On Tuesday I attended our annual Cyrus H. Holley Lecture on applied ethics. The speaker was a retired colleague, Professor Emeritus of History Steve Golin, a well-known labor historian (see The Fragile Bridge: Paterson Silk Strike, 1913 and The Newark Teacher Strikes: Hopes on the Line), who lectured on History, Cynicism and Hope.
Therein lie the roots of this riff.
And hereafter will lie a little history (or something simulating history), a little cynicism, and…with any luck…some hope. And maybe I need something to tie them loosely together.
As I was listening to Steve’s extremely enjoyable talk and musing about our current economic condition, I couldn’t help being reminded of an episode of Cheers, entitled The Art of the Steal.
Hoping to teach Woody (Woody Harrelson) how to manage his finances, the Cheers gang gets wrapped up in a hot-and-heavy game of Monopoly.
In the game, Woody was the banker. We see the very end of the game, where it becomes apparent that Woody is winning. But Frasier catches him buying a piece of property with the bank’s money. It turns out that he had been using the bank’s money all along.
I don’t recall the exact dialogue, but my memory is that when called out as being a lying, cheating thief, Woody responded that he thought he was supposed to be learning how to be a capitalist.
Frasier thinks for a moment, then says, “Well, then. Well done!”
An historian arrives at the same place rather differently, perhaps. Steve is no exception. He talked about early 20th century muckraker Lincoln Steffens, his series of articles, The The Shame of the Cities, and the special place Philadelphia had amongst the corrupt cities of the day. Steffens asked machine boss Israel Durham how Philadelphia could become so corrupt. Since this was a deathbed interview, Durham had no reason to embellish the truth and reported that they had simply unleashed an endless string of scandals until the public became so jaded…so cynical…that they came to expect corruption.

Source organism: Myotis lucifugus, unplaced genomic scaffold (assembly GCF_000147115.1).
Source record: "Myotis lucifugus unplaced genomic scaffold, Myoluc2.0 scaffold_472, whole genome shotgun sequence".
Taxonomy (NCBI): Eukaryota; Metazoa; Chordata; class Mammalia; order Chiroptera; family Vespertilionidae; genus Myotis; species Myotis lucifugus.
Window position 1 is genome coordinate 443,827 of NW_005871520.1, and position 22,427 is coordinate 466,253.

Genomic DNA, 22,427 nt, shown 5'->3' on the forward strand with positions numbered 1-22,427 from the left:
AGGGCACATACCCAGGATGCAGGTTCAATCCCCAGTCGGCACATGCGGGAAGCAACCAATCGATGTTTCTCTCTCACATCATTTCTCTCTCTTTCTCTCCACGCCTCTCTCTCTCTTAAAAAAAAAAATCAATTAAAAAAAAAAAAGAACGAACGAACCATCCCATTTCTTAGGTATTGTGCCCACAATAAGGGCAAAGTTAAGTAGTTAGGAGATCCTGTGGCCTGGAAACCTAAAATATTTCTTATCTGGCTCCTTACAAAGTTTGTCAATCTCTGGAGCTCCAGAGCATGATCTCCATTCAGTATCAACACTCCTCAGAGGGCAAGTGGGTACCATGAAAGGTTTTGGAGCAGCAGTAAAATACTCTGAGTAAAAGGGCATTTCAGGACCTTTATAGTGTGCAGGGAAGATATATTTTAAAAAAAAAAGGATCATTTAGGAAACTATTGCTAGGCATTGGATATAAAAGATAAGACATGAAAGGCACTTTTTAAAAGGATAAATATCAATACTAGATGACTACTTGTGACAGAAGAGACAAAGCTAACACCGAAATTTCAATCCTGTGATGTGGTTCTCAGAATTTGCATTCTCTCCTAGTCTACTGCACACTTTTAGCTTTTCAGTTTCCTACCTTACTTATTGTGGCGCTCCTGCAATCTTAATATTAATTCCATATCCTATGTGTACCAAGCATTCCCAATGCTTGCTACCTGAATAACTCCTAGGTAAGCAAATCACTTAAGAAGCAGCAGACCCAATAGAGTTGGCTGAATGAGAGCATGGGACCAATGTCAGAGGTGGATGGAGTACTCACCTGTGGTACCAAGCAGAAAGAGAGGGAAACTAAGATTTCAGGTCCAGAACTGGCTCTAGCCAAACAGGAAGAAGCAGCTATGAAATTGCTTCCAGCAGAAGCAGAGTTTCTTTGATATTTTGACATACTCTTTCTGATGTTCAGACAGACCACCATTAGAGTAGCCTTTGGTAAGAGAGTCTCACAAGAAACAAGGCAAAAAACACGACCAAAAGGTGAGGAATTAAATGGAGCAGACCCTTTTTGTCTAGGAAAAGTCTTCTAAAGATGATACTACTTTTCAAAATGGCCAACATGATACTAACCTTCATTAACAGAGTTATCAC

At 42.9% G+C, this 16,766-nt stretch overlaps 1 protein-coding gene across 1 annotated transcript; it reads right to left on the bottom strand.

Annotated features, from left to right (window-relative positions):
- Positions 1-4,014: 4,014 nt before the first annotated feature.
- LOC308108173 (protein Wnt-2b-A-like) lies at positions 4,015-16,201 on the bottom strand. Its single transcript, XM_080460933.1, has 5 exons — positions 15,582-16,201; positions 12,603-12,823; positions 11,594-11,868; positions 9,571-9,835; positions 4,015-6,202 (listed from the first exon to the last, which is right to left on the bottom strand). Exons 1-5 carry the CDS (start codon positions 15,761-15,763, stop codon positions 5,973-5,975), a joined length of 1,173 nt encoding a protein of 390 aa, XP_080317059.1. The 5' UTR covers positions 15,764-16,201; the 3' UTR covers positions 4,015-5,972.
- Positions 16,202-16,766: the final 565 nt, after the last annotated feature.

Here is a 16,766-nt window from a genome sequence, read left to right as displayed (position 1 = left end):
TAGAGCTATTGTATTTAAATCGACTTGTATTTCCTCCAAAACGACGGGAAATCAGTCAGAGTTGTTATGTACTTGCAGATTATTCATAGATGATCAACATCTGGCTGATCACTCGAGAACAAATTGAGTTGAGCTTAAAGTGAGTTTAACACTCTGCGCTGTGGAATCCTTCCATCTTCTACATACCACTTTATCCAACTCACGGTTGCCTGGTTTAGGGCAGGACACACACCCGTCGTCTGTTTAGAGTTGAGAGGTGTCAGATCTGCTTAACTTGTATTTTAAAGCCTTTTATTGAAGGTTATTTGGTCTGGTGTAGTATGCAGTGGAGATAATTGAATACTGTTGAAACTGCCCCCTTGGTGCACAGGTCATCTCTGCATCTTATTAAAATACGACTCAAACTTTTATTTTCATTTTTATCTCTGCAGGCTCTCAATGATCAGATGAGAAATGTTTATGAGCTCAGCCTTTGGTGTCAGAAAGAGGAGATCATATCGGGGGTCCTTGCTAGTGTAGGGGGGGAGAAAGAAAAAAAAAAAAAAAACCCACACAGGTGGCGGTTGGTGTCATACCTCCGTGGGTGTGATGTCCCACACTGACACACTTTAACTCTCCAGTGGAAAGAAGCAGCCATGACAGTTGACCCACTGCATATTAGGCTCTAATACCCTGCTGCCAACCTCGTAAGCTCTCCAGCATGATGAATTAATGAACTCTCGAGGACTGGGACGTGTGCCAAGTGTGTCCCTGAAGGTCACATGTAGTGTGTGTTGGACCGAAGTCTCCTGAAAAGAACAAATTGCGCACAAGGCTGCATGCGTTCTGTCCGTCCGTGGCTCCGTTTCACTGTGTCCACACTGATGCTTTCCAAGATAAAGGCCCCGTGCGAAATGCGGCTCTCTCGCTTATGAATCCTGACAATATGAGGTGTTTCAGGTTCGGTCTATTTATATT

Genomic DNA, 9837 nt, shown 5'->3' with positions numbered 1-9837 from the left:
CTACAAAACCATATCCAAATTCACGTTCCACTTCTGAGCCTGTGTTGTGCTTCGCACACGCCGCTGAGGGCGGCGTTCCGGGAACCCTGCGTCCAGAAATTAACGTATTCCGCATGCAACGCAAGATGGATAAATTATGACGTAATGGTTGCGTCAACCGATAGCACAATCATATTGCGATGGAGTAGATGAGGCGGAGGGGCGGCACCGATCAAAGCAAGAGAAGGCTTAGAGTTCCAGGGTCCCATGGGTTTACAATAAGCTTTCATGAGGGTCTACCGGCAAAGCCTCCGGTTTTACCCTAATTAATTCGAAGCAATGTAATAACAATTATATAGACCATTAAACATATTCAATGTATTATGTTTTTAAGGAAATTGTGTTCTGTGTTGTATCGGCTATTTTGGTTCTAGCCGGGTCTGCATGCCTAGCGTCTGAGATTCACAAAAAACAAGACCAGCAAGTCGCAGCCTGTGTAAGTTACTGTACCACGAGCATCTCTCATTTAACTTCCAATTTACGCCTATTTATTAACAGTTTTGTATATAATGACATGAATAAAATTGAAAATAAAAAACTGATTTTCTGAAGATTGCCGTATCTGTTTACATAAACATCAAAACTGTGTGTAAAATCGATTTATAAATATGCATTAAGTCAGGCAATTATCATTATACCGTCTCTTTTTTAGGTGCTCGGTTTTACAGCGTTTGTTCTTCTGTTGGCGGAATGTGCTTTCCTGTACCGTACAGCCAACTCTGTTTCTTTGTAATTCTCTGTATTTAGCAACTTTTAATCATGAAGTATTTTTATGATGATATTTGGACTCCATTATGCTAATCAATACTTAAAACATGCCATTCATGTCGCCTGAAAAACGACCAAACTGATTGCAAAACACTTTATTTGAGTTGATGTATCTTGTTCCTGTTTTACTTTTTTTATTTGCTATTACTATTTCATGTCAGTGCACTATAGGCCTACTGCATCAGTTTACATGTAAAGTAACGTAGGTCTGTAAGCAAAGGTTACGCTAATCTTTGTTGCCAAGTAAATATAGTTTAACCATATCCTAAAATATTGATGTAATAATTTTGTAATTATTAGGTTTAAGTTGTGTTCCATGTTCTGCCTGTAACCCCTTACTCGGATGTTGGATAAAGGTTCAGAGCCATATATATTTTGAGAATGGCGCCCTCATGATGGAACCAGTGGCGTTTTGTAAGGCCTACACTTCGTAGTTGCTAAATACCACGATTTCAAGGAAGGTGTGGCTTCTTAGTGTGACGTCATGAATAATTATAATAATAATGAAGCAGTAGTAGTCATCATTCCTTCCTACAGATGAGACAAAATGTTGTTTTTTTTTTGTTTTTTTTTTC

Steffens was not a moralist. He reported matter-of-factly when government has the power to affect the profits of corporations, corporations can be expected to do no less than seek to subvert those governments to increase profits. It’s what capitalists do. Expecting them to behave differently is to not understand capitalists.
A bribe influenced only one decision, admitted the old fixer [Durham], but campaign contributions influenced the entire political process.
–Lincoln Steffens, The Autobiography of Lincoln Steffens
The greedheads rely on your cynicism. If you expect no better of your government, the greedsters win.
I have a desire to back up here. By cynicism, I do not mean original cynicism. I have deep respect for the Greek Cynics. Diogenes is one of my role models.
the purpose of life was to live a life of Virtue in agreement with Nature, rejecting all conventional desires for wealth, power, health, and fame, and by living a life free from all possessions
They believed that the world belonged equally to everyone, and that suffering was caused by false judgments of what was valuable and by the worthless customs and conventions which surrounded society
I’m there. I’m all over that belief system.
Unfortunately, the Cynics were roundly derided by the citizenry of their day. See “socialist” or “hippie, dirty fucking”. Words become corrupted as easily as governments and take on new meanings.
There is so much to be said in favor of modern journalism. By giving us the opinions of the uneducated it keeps us in touch with the ignorance of the community.
— Oscar Wilde